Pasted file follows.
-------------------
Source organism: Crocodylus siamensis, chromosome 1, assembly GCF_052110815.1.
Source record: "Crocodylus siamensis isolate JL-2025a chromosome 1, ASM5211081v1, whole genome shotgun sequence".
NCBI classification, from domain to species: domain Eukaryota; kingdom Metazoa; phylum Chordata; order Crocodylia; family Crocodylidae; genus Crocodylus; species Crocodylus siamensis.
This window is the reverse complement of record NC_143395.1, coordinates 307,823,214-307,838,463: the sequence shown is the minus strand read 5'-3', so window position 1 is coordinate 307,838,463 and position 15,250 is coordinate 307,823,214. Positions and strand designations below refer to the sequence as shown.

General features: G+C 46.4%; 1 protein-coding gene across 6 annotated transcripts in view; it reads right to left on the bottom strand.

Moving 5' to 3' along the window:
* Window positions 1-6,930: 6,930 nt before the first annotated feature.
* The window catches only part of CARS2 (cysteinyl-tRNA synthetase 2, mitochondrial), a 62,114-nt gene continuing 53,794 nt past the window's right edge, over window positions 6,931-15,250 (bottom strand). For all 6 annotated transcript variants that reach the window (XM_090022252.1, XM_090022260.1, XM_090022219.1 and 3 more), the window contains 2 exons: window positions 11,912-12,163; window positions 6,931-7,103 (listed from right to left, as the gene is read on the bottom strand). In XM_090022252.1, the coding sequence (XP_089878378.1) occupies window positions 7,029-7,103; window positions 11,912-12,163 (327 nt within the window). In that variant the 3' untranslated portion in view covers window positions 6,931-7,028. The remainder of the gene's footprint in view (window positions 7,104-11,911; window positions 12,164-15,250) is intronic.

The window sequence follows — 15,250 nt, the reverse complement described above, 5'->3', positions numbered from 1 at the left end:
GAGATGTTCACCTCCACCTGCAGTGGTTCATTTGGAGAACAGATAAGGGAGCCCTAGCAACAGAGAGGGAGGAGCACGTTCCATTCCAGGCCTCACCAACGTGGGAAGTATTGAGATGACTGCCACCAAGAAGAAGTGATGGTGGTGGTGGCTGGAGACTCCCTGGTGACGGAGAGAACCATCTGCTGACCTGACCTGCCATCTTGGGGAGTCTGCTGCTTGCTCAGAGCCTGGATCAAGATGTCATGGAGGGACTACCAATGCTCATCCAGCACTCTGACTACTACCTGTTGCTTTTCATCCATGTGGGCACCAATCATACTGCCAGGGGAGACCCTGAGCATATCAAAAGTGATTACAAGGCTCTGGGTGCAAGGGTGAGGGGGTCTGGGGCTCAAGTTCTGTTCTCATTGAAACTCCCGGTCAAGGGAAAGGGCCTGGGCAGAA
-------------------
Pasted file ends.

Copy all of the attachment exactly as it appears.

Source organism: Crocodylus siamensis, chromosome 1, assembly GCF_052110815.1.
Source record: "Crocodylus siamensis isolate JL-2025a chromosome 1, ASM5211081v1, whole genome shotgun sequence".
NCBI classification, from domain to species: domain Eukaryota; kingdom Metazoa; phylum Chordata; order Crocodylia; family Crocodylidae; genus Crocodylus; species Crocodylus siamensis.
This window is the reverse complement of record NC_143395.1, coordinates 307,823,214-307,838,463: the sequence shown is the minus strand read 5'-3', so window position 1 is coordinate 307,838,463 and position 15,250 is coordinate 307,823,214. Positions and strand designations below refer to the sequence as shown.

General features: G+C 46.4%; 1 protein-coding gene across 6 annotated transcripts in view; it reads right to left on the bottom strand.

Moving 5' to 3' along the window:
* Window positions 1-6,930: 6,930 nt before the first annotated feature.
* The window catches only part of CARS2 (cysteinyl-tRNA synthetase 2, mitochondrial), a 62,114-nt gene continuing 53,794 nt past the window's right edge, over window positions 6,931-15,250 (bottom strand). For all 6 annotated transcript variants that reach the window (XM_090022252.1, XM_090022260.1, XM_090022219.1 and 3 more), the window contains 2 exons: window positions 11,912-12,163; window positions 6,931-7,103 (listed from right to left, as the gene is read on the bottom strand). In XM_090022252.1, the coding sequence (XP_089878378.1) occupies window positions 7,029-7,103; window positions 11,912-12,163 (327 nt within the window). In that variant the 3' untranslated portion in view covers window positions 6,931-7,028. The remainder of the gene's footprint in view (window positions 7,104-11,911; window positions 12,164-15,250) is intronic.

The window sequence follows — 15,250 nt, the reverse complement described above, 5'->3', positions numbered from 1 at the left end:
GAGATGTTCACCTCCACCTGCAGTGGTTCATTTGGAGAACAGATAAGGGAGCCCTAGCAACAGAGAGGGAGGAGCACGTTCCATTCCAGGCCTCACCAACGTGGGAAGTATTGAGATGACTGCCACCAAGAAGAAGTGATGGTGGTGGTGGCTGGAGACTCCCTGGTGACGGAGAGAACCATCTGCTGACCTGACCTGCCATCTTGGGGAGTCTGCTGCTTGCTCAGAGCCTGGATCAAGATGTCATGGAGGGACTACCAATGCTCATCCAGCACTCTGACTACTACCTGTTGCTTTTCATCCATGTGGGCACCAATCATACTGCCAGGGGAGACCCTGAGCATATCAAAAGTGATTACAAGGCTCTGGGTGCAAGGGTGAGGGGGTCTGGGGCTCAAGTTCTGTTCTCATTGAAACTCCCGGTCAAGGGAAAGGGCCTGGGCAGAA